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The green ammonia revolution is here

Home Infrastructure Energy – Power Generation The green ammonia revolution is here

THE first phase of Hive Hydrogen SA’s green ammonia plant at Coega is on-track to produce by August 2028. With a project value of R105 billion for the first phase alone, this large-scale green ammonia plant will be ready in time to supply a growing demand for green alternatives to fossil fuels.

Hive Hydrogen’s general manager and CEO for Hive Africa, Colin Loubser, says that currently grey ammonia is produced and shipped around the world, but that the green revolution is unstoppable. To get an idea of what’s to come, he points to shipmakers’ order books.

“There are over 100 ammonia-fuelled cargo ships on order and more than 15 very large ammonia carriers (VLACs) on order around the world, dominated by China. The quantum leap to green ammonia is phenomenal and there are a lot of ports already setting up green ammonia bunkering.” Each VLAC has a capacity of at least 60,000 tons.

“Look at what’s going on at COP28, the maritime industry has committed to getting rid of heavy fuel oil and diesel and they’re going to replace it with either green ammonia or hydrogen fuel cells.” Japan and Korea, in particular, have committed to converting their coal power stations to green ammonia.

Closing the price gap

“Combining the latest technology with South Africa’s renewable assets which are very high yield, we can produce hydrogen below US$3/kg which is the threshold to be competitive. In the Eastern Cape, our hydrogen price is below US$2/kg. But we are using our hydrogen to make ammonia only.”

The disincentive to producing green ammonia has traditionally been its very high price. Loubser explains that the price differential between grey ammonia (produced using fossil fuels) and green ammonia (produced with renewable energy) has been shrinking dramatically. “If you look at grey ammonia today, it’s around US$600/ton; a few months ago it was US$300/ton as it’s seasonal and when the Ukraine war started it went up to US$1,600/ton. So it’s a very fluctuating market.”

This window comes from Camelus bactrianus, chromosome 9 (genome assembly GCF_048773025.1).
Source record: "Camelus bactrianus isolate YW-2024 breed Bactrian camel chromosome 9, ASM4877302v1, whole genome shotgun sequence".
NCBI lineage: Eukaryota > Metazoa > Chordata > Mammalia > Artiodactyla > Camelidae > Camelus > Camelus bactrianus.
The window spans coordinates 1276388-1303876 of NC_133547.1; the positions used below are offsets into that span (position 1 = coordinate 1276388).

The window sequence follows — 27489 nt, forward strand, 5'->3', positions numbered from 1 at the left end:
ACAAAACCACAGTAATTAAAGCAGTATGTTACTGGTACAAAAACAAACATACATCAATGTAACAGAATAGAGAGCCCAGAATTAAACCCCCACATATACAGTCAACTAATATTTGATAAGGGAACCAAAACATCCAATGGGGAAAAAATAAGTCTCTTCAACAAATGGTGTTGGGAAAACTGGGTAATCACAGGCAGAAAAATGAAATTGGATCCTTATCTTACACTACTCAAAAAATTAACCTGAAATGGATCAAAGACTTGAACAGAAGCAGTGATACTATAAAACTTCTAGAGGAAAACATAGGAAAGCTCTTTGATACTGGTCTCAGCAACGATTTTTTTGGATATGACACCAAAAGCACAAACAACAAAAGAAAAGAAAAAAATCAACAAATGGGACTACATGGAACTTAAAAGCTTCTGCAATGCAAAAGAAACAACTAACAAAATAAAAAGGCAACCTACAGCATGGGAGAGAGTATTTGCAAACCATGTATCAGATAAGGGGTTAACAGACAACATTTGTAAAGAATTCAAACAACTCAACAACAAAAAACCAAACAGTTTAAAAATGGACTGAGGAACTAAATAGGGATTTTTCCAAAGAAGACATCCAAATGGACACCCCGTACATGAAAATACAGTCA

Two large cost drivers for the production of green hydrogen or ammonia are the cost of renewable energy and electrolysers which are used to split hydrogen (H2) out of water (H2O). Advancements in both these technologies which improve efficiencies and lower costs of production due to scale, are bringing green energy production costs down.

Loubser says that the efficiency of wind turbines has improved dramatically. The new generation of wind turbines are far more efficient. In the past four years, in particular, he says, there have been improvements in the capacity factor for wind and solar. Whereas solar was costing over US$1/Watt, prices have come down to around 10c/Watt. Hive Energy’s mega-projects around the world are helping to drive these prices down, Loubser says.

Over half of the project’s cost is in generating renewable energy to produce green ammonia. Loubser says that for the first phase, Hive Hydrogen SA will be sourcing 1,230 MW of solar power from the De Aar area and wind energy from the Western Cape. Hive Hydrogen will be ‘strengthening the grid’ and wheeling this energy to the Coega site.